What if I used public transportation to get to work?

If I used public transportation to get to work to the client office in Iselin (New Jersey), it takes me between two and three hours to commute via bus and then New Jersey Transit. This commute is 45 minutes in my car.

If I used public transportation to get to work to the client office on Wall Street in New York City, it takes me between three and four hours to complete the commute door to door. This commute is two hours if I drive my car and park in Jersey City and then take the ferry to Pier 11 which is one block from the client building.

Author: Khürt Williams

A human who works in information security and enjoys photography, Formula 1 and craft ale.

4 thoughts on “What if I used public transportation to get to work?”

    1. Thanks. I suspect that there are performance issues in the JetPack comment system or some sort of interaction with the IndieWeb comment hooks. I noticed a similar delay when posting to WordPress.com hosted website.

  1. i did this... i did a 4.5 hour round-trip commute from Glen Park in San Francisco to Santa Clara 3 times a week. The drive would have been about 50 minutes one way if i drove (@ 4:30am, which is when i'd start my commute on pub transpo).

    i got a lot of work done on the train.

    1. The NJT transit trains have designated quiet zones. No headphones are allowed to leak music, no talking, no phone calls. The trains are often so packed that I stand the entire length of the trip. There is ZERO productivity while walking 24 minutes from my home to the nearest bus stop, and the waiting is miserable in the winter. The train platforms are open to the weather — no shelter from the cold winds, rain, and snow. There is no WI-FI on the train. Commuting via public transport to New York City means transferring from one train (where I stand for 45 minutes) to another train (PATH) where I stand for another 30 minutes, exit and walk 10 minutes to an open-air ferry platform where I stand in line for another 10 minutes.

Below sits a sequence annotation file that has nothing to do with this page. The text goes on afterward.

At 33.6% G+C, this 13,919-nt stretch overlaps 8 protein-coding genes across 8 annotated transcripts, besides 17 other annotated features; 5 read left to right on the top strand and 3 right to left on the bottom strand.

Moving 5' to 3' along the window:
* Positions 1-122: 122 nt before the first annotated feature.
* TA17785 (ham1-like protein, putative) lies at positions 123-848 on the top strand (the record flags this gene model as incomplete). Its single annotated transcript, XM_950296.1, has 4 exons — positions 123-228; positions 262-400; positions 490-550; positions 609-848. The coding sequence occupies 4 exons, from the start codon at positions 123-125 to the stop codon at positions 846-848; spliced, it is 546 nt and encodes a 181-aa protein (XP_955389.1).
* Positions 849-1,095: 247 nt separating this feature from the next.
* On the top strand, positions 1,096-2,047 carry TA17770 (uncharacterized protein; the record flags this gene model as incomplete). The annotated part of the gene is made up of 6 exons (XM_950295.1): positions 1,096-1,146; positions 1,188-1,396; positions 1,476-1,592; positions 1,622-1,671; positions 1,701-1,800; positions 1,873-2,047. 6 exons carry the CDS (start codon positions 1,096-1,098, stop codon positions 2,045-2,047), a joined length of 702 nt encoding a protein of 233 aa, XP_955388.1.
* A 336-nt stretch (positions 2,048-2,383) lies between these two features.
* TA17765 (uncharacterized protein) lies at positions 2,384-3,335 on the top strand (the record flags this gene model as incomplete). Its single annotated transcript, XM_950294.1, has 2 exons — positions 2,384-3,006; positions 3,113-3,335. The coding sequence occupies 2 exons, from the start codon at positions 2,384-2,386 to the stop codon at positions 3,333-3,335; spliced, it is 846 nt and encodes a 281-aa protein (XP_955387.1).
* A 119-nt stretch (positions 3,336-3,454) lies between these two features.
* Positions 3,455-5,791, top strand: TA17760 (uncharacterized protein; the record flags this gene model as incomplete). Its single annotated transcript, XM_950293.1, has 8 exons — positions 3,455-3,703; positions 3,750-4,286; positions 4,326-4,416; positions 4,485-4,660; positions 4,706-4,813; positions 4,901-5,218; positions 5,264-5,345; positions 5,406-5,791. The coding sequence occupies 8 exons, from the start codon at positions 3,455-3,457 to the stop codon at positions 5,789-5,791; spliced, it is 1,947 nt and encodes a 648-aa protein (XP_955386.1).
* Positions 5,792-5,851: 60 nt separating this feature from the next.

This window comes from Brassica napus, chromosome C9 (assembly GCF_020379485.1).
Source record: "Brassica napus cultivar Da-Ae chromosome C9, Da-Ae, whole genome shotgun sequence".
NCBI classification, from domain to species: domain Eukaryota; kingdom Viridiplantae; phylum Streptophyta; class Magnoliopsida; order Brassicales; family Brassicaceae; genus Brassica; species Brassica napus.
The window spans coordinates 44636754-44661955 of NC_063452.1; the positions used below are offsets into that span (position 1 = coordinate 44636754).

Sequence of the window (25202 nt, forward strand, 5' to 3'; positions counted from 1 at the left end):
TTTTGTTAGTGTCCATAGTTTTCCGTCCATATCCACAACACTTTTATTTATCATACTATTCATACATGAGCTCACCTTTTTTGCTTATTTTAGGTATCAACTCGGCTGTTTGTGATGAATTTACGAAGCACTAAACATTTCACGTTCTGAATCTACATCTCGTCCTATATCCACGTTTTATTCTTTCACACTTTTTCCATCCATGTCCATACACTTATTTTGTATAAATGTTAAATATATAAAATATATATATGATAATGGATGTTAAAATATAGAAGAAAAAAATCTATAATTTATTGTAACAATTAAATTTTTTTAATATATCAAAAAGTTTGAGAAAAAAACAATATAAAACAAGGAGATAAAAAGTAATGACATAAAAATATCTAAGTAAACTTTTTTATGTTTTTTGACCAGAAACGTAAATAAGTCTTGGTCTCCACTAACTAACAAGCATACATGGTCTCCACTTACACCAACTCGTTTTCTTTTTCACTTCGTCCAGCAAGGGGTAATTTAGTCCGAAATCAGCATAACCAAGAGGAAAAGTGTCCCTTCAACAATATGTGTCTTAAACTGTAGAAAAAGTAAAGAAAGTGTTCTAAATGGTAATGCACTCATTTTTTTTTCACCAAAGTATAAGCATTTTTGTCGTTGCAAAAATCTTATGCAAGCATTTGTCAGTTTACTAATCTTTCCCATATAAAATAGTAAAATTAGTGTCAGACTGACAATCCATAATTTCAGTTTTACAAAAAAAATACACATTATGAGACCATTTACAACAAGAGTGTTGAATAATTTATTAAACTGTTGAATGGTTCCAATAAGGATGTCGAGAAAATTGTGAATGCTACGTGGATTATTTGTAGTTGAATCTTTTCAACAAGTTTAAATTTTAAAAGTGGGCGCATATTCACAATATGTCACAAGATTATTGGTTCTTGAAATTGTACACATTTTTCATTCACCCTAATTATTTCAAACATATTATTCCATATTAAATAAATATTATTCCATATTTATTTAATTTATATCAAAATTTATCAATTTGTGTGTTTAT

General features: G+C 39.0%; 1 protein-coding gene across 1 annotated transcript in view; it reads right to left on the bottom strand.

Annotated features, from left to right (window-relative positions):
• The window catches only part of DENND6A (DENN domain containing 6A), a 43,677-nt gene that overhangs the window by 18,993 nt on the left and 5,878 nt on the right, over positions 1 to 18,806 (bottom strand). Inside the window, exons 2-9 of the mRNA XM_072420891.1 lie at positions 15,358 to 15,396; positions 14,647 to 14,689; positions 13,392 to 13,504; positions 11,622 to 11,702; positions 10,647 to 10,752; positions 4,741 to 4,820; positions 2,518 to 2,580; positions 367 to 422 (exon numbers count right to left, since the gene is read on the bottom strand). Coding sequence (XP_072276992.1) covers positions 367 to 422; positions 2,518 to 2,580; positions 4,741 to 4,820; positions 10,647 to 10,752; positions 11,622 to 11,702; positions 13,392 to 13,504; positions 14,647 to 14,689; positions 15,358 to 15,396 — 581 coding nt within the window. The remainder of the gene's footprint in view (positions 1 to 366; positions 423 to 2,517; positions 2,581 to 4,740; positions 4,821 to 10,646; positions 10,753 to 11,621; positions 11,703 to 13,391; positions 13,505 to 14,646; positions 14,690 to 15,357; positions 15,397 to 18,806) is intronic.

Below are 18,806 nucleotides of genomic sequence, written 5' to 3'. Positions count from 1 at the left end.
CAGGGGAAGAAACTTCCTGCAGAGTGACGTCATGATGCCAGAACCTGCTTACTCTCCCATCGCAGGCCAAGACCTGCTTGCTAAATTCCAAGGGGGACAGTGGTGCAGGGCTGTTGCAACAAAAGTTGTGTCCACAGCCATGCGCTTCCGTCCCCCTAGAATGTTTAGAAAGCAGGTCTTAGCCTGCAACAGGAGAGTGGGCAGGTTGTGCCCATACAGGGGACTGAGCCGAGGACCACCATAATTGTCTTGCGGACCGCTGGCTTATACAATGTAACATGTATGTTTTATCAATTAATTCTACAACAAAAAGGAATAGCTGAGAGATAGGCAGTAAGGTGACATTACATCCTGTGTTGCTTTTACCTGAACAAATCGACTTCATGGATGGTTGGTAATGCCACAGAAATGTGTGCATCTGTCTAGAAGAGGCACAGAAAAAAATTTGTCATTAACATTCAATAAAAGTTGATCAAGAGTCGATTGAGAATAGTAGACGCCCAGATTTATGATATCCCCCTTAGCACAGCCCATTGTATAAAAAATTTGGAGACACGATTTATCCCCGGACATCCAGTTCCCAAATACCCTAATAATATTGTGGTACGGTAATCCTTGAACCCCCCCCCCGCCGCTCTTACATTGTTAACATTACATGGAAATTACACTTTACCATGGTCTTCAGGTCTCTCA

And all of that assumes no delays from fires on the track or someone dying on the track. And it means sacrificing sleep time to get up early to make sure I can make the right connections are the right time. I would either have to skip breakfast (that's stupid and unhealthy), get less sleep (also stupid and unhealthy) and then spend less time with my family because I have two fewer hours with them each day. Are important relationships things that we only do on weekends?

      I never got any work done on public transport. What Colin Walker has to say about this.

      Here's what my friend's experience is like every day coming home from New York City.

      My current client introduced a remote policy allow two days working from home after three people on his team quit, citing the commute as the main reason. It's all very stupid.

      This is what the Princeton Junction train terminal looks like when I arrive.

      This is what it looks like just before the train arrives.

      This is my view standing on the dock waiting for the ferry.

      Now imagine winter temperatures below freezing with a gentle breeze. Imagine summer temperatures above 100ºF while wearing office clothing. Imagine rain and snow.

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